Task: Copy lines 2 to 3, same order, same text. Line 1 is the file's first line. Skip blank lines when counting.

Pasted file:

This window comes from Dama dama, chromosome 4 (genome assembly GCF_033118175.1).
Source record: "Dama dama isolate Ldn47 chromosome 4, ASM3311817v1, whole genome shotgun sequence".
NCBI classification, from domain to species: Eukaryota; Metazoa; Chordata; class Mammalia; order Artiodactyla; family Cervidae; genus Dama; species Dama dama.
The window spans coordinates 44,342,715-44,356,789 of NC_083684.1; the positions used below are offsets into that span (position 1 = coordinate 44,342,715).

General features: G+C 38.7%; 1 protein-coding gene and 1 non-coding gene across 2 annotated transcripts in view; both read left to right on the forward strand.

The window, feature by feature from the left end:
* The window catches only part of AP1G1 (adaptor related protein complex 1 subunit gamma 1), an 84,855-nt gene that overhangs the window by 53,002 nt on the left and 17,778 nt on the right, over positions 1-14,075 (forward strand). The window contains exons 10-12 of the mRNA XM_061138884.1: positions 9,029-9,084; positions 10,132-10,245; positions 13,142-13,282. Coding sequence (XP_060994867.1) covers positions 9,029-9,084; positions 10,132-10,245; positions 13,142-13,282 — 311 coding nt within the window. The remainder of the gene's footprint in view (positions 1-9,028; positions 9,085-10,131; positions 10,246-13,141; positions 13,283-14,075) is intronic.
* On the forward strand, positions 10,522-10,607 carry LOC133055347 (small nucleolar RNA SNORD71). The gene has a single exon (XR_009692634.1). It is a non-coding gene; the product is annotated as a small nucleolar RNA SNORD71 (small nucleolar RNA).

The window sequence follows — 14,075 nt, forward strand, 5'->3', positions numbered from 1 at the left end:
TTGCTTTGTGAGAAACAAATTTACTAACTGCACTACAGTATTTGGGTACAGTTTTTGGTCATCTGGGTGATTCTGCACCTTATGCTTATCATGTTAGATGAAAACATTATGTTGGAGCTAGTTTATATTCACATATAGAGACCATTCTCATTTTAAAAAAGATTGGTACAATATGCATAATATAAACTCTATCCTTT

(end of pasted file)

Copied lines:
Source record: "Dama dama isolate Ldn47 chromosome 4, ASM3311817v1, whole genome shotgun sequence".
NCBI classification, from domain to species: Eukaryota; Metazoa; Chordata; class Mammalia; order Artiodactyla; family Cervidae; genus Dama; species Dama dama.